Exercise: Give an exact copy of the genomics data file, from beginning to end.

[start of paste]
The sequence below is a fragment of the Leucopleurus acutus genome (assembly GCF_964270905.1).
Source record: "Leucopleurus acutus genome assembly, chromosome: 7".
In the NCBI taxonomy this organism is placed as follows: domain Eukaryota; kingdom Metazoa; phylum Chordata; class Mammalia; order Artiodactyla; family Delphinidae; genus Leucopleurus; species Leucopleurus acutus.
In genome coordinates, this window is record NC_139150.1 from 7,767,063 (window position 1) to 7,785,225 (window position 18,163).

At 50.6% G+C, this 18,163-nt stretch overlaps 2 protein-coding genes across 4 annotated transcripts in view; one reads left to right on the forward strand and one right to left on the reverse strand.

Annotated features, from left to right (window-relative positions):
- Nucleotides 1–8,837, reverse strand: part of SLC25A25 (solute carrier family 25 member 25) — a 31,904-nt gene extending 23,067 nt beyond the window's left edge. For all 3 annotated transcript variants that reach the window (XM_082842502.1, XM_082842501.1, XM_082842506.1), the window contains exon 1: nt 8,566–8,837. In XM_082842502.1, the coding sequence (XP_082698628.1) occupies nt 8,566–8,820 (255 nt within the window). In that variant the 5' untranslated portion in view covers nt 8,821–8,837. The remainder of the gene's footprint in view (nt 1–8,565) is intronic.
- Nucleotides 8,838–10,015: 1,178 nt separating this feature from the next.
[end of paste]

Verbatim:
The sequence below is a fragment of the Leucopleurus acutus genome (assembly GCF_964270905.1).
Source record: "Leucopleurus acutus genome assembly, chromosome: 7".
In the NCBI taxonomy this organism is placed as follows: domain Eukaryota; kingdom Metazoa; phylum Chordata; class Mammalia; order Artiodactyla; family Delphinidae; genus Leucopleurus; species Leucopleurus acutus.
In genome coordinates, this window is record NC_139150.1 from 7,767,063 (window position 1) to 7,785,225 (window position 18,163).

At 50.6% G+C, this 18,163-nt stretch overlaps 2 protein-coding genes across 4 annotated transcripts in view; one reads left to right on the forward strand and one right to left on the reverse strand.

Annotated features, from left to right (window-relative positions):
- Nucleotides 1–8,837, reverse strand: part of SLC25A25 (solute carrier family 25 member 25) — a 31,904-nt gene extending 23,067 nt beyond the window's left edge. For all 3 annotated transcript variants that reach the window (XM_082842502.1, XM_082842501.1, XM_082842506.1), the window contains exon 1: nt 8,566–8,837. In XM_082842502.1, the coding sequence (XP_082698628.1) occupies nt 8,566–8,820 (255 nt within the window). In that variant the 5' untranslated portion in view covers nt 8,821–8,837. The remainder of the gene's footprint in view (nt 1–8,565) is intronic.
- Nucleotides 8,838–10,015: 1,178 nt separating this feature from the next.